Moving memories – the 1990s


Memory Line


A new decade, another new venture in film... in 1990 Hugh formed the Memory Line Productions partnership with two former colleagues from the National Film Unit, Kit Rollings and David Sims. They wanted to do full length documentaries on subjects they had touched on while working for the NFU. They were most interested in the rich social and economic history of the nineteenth century settlers who depended on various forms of rail technology to make their living.


Their first Memory Line film, Rimutaka Incline (1992) focussed on a unique railway engine, the Fell locomotive, which between 1878 and 1955 was the key to hauling trains of goods and people through and over the steep Rimutaka Range in south Wairarapa. The film combines interviews with those who worked on the engines, footage of the world's only remaining Fell loco (restored and the jewel of the Fell Engine Museum  []  in Featherston), and archive footage never seen publicly before then of a train on the incline working with up to six engines.


The same combination of contemporary interviews and historical footage was used for the other Memory Line films. The next one was On Denniston (1993). Returning to a subject which fascinated Hugh ever since he made After Ninety Years for the NFU in 1967, On Denniston uses footage from that film of the Denniston Incline in action, shot the year before it closed for good. It also gives a much fuller picture of what life was like on the Denniston plateau when 4,000 people lived and worked there – especially for the women raising children in a harsh mountain environment while worrying about their husbands working at a dangerous occupation in the mines or on the incline.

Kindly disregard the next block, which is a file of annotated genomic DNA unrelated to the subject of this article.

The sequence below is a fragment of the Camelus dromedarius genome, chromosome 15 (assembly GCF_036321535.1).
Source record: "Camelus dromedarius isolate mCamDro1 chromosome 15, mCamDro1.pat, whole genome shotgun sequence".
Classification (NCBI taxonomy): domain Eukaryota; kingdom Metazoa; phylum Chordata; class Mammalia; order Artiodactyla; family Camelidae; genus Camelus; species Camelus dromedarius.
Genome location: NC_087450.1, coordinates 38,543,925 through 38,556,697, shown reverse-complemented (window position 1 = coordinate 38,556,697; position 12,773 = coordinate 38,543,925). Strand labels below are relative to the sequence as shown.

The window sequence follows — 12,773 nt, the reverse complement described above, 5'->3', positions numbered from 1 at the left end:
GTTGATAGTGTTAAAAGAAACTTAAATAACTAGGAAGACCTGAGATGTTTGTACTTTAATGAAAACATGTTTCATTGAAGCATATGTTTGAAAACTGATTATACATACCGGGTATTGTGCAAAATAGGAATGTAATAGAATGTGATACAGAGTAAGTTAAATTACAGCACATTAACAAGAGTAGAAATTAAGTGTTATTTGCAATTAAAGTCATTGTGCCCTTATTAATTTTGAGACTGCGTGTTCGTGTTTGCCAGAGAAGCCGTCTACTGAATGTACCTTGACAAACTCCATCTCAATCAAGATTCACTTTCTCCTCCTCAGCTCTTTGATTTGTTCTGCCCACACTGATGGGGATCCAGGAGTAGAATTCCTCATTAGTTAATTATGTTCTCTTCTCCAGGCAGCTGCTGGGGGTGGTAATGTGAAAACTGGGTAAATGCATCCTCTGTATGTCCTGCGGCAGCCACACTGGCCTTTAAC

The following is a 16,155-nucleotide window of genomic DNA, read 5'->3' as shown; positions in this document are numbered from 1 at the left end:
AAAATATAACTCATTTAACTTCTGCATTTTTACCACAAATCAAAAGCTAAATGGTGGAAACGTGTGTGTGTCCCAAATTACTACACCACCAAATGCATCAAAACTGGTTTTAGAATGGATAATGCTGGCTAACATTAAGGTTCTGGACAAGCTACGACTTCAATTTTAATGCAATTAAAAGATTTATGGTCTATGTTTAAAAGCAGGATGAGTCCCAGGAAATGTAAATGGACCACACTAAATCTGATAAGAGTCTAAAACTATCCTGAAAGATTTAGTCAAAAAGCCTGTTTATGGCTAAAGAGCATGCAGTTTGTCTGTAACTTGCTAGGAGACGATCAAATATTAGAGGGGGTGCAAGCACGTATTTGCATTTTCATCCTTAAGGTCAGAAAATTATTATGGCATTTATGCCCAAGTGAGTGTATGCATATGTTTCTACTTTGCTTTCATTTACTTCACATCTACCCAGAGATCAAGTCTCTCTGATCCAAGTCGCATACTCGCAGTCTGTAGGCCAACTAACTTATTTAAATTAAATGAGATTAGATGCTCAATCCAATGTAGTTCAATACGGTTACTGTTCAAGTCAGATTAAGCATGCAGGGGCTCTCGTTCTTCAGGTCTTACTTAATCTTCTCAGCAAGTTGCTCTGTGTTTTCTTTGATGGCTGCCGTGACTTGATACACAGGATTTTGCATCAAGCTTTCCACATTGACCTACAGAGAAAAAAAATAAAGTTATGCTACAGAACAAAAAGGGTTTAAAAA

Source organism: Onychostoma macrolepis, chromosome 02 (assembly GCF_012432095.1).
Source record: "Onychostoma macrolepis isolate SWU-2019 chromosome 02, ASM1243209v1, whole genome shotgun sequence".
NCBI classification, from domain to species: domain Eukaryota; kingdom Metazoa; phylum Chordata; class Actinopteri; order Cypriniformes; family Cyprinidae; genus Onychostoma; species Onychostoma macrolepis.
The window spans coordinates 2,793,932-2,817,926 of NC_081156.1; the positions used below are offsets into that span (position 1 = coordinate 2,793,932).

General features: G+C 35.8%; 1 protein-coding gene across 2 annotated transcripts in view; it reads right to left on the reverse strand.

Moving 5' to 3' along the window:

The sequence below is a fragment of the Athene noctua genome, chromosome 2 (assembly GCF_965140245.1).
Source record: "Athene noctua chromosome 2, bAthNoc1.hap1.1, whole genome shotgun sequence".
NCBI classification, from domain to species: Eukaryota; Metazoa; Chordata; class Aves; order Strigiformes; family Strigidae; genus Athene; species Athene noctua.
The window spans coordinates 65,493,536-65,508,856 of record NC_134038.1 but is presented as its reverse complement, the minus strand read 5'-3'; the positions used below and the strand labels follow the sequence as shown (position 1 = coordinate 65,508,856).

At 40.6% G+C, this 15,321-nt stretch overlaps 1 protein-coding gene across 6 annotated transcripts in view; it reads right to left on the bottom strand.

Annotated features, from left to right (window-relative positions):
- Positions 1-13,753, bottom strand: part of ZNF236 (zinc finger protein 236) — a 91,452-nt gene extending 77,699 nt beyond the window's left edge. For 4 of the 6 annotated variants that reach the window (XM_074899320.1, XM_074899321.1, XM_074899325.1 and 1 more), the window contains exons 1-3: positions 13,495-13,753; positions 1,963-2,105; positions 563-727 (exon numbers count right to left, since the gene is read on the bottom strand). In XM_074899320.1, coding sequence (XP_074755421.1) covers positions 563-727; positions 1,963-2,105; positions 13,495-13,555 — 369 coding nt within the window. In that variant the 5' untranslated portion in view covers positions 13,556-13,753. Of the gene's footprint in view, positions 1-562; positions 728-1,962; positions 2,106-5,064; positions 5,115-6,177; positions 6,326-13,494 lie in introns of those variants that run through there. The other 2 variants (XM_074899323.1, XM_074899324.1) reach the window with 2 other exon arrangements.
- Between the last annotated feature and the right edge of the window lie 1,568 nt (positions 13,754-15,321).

Memory Line Productions made seven films during the 1990s – read more about them (and purchase them) here. The only films ever made about the unique subjects they cover, they continue to sell steadily from the website and from selected museums.



Forest Gupping and the Supa-Scraper


A humorous short film on a new invention - a water-saving scraper for removing effluent from milking sheds and yards - Forest Gupping and the Supa-Scraper (1996) was written, directed and produced by Hugh for exhibition on the Supa-Scraper stand at the 1996 Mystery Creek Field Days. It picked up three awards from ITVA (NZ) in 1996 - Silver Monitor, Best Script and Best Sound (for Kit Rollings).


The Orchard


In 1996 Hugh returned to producing another animated film with his former NFU colleague Bob Stenhouse. The Orchard (1996)  is based on a Japanese fable in which an old man is the only one who knows that a tsunami could be coming after an earthquake that his fellow villagers survive unharmed. Selected for screening at the NZ International Film Festivals in 1996, The Orchard was also short-listed for an Academy Award Nomination (Best Animated Short Film) in 1997.


Hugh and Bob continued to work together on animating stories and doing technical animations, including a 1998 animated version of Joy Cowley's story The Mouse Bride for television.



The Tanker Ride


[image – pic of the ride]


Hugh continued to make promotional films for Kiwi Co-operative Dairies until 2000. Kiwi – Dairy Giant (1998) won the Silver Monitor and Best Sound at the ITVA (NZ) Video Awards in 1998. In the same year, Kiwi built Dairyland, a combination restaurant, museum and general showpiece for the Taranaki dairy industry. Local artist and owner of the Tawhiti Museum, [] Nigel Ogle, designed and built the museum displays and also devised The Tanker Ride. Hugh was engaged to create the film component of what is regarded as the  first museum ride experience ever made in New Zealand.


For The Tanker Ride (1998) the audience sat on a moving platform (driven by a giant cam underneath and synchronized to the picture by computer) facing a life-size marionette of a tanker driver. He moved and spoke to the audience as he took them on an 8 minute filmed journey of his farm collection run from the Kiwi Dairies site and back again. A very wide screen video image simulated the view through the windscreen while the sounds of the journey came from 4-track Dolby Surround Sound with the front centre track carrying the voice of the tanker driver. The Tanker Ride was hugely popular, but it was mothballed when Kiwi Dairies ceased to exist after becoming part of Fonterra in 2001.